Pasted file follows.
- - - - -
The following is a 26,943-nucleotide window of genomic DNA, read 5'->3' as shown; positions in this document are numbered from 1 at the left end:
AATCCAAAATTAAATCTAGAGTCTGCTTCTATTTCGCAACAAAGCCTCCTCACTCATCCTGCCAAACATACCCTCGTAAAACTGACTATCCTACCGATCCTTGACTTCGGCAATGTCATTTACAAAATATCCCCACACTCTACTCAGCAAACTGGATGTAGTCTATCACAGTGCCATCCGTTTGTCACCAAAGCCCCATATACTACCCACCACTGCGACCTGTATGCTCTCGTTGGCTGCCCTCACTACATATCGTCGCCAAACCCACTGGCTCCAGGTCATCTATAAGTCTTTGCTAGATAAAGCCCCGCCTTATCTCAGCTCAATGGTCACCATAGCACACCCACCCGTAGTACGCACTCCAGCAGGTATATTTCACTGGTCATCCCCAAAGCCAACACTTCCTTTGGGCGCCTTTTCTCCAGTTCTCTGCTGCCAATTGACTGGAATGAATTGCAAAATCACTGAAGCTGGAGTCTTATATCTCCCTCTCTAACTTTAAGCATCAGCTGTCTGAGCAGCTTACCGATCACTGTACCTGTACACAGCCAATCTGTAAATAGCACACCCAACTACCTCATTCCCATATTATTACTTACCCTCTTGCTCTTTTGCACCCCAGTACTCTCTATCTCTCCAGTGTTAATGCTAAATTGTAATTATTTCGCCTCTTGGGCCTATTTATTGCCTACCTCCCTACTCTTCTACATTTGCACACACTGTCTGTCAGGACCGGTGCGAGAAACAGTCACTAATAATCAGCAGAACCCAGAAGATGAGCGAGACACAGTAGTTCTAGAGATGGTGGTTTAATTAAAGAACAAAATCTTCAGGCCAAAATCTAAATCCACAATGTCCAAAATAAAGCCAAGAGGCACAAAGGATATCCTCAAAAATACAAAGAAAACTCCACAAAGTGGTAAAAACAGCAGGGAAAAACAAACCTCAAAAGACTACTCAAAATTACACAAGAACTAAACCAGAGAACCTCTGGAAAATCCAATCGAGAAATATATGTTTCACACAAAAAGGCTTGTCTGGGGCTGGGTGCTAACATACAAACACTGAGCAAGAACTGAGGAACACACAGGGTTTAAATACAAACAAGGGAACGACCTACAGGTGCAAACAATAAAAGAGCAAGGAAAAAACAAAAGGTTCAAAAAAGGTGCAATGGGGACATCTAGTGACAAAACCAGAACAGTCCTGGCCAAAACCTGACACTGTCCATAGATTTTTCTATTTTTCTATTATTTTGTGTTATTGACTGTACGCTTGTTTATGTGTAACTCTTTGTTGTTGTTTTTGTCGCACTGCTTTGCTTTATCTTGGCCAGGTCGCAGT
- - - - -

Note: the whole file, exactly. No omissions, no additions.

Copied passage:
The following is a 26,943-nucleotide window of genomic DNA, read 5'->3' as shown; positions in this document are numbered from 1 at the left end:
AATCCAAAATTAAATCTAGAGTCTGCTTCTATTTCGCAACAAAGCCTCCTCACTCATCCTGCCAAACATACCCTCGTAAAACTGACTATCCTACCGATCCTTGACTTCGGCAATGTCATTTACAAAATATCCCCACACTCTACTCAGCAAACTGGATGTAGTCTATCACAGTGCCATCCGTTTGTCACCAAAGCCCCATATACTACCCACCACTGCGACCTGTATGCTCTCGTTGGCTGCCCTCACTACATATCGTCGCCAAACCCACTGGCTCCAGGTCATCTATAAGTCTTTGCTAGATAAAGCCCCGCCTTATCTCAGCTCAATGGTCACCATAGCACACCCACCCGTAGTACGCACTCCAGCAGGTATATTTCACTGGTCATCCCCAAAGCCAACACTTCCTTTGGGCGCCTTTTCTCCAGTTCTCTGCTGCCAATTGACTGGAATGAATTGCAAAATCACTGAAGCTGGAGTCTTATATCTCCCTCTCTAACTTTAAGCATCAGCTGTCTGAGCAGCTTACCGATCACTGTACCTGTACACAGCCAATCTGTAAATAGCACACCCAACTACCTCATTCCCATATTATTACTTACCCTCTTGCTCTTTTGCACCCCAGTACTCTCTATCTCTCCAGTGTTAATGCTAAATTGTAATTATTTCGCCTCTTGGGCCTATTTATTGCCTACCTCCCTACTCTTCTACATTTGCACACACTGTCTGTCAGGACCGGTGCGAGAAACAGTCACTAATAATCAGCAGAACCCAGAAGATGAGCGAGACACAGTAGTTCTAGAGATGGTGGTTTAATTAAAGAACAAAATCTTCAGGCCAAAATCTAAATCCACAATGTCCAAAATAAAGCCAAGAGGCACAAAGGATATCCTCAAAAATACAAAGAAAACTCCACAAAGTGGTAAAAACAGCAGGGAAAAACAAACCTCAAAAGACTACTCAAAATTACACAAGAACTAAACCAGAGAACCTCTGGAAAATCCAATCGAGAAATATATGTTTCACACAAAAAGGCTTGTCTGGGGCTGGGTGCTAACATACAAACACTGAGCAAGAACTGAGGAACACACAGGGTTTAAATACAAACAAGGGAACGACCTACAGGTGCAAACAATAAAAGAGCAAGGAAAAAACAAAAGGTTCAAAAAAGGTGCAATGGGGACATCTAGTGACAAAACCAGAACAGTCCTGGCCAAAACCTGACACTGTCCATAGATTTTTCTATTTTTCTATTATTTTGTGTTATTGACTGTACGCTTGTTTATGTGTAACTCTTTGTTGTTGTTTTTGTCGCACTGCTTTGCTTTATCTTGGCCAGGTCGCAGT